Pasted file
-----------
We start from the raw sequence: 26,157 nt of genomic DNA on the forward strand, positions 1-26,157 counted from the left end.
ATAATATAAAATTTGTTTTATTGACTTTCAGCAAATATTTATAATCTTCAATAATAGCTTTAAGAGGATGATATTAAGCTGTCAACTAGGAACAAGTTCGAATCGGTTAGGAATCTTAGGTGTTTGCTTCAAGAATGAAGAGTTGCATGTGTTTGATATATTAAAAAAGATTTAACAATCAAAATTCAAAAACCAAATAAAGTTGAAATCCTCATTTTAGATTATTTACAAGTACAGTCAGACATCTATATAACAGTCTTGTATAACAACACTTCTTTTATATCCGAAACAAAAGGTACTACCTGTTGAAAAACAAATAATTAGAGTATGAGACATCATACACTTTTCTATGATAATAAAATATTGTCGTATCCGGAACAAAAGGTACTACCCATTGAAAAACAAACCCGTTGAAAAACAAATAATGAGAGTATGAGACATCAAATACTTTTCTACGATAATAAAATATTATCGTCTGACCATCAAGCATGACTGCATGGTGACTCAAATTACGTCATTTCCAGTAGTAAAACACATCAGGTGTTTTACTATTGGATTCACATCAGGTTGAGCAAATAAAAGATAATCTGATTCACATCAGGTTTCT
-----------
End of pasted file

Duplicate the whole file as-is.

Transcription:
We start from the raw sequence: 26,157 nt of genomic DNA on the forward strand, positions 1-26,157 counted from the left end.
ATAATATAAAATTTGTTTTATTGACTTTCAGCAAATATTTATAATCTTCAATAATAGCTTTAAGAGGATGATATTAAGCTGTCAACTAGGAACAAGTTCGAATCGGTTAGGAATCTTAGGTGTTTGCTTCAAGAATGAAGAGTTGCATGTGTTTGATATATTAAAAAAGATTTAACAATCAAAATTCAAAAACCAAATAAAGTTGAAATCCTCATTTTAGATTATTTACAAGTACAGTCAGACATCTATATAACAGTCTTGTATAACAACACTTCTTTTATATCCGAAACAAAAGGTACTACCTGTTGAAAAACAAATAATTAGAGTATGAGACATCATACACTTTTCTATGATAATAAAATATTGTCGTATCCGGAACAAAAGGTACTACCCATTGAAAAACAAACCCGTTGAAAAACAAATAATGAGAGTATGAGACATCAAATACTTTTCTACGATAATAAAATATTATCGTCTGACCATCAAGCATGACTGCATGGTGACTCAAATTACGTCATTTCCAGTAGTAAAACACATCAGGTGTTTTACTATTGGATTCACATCAGGTTGAGCAAATAAAAGATAATCTGATTCACATCAGGTTTCT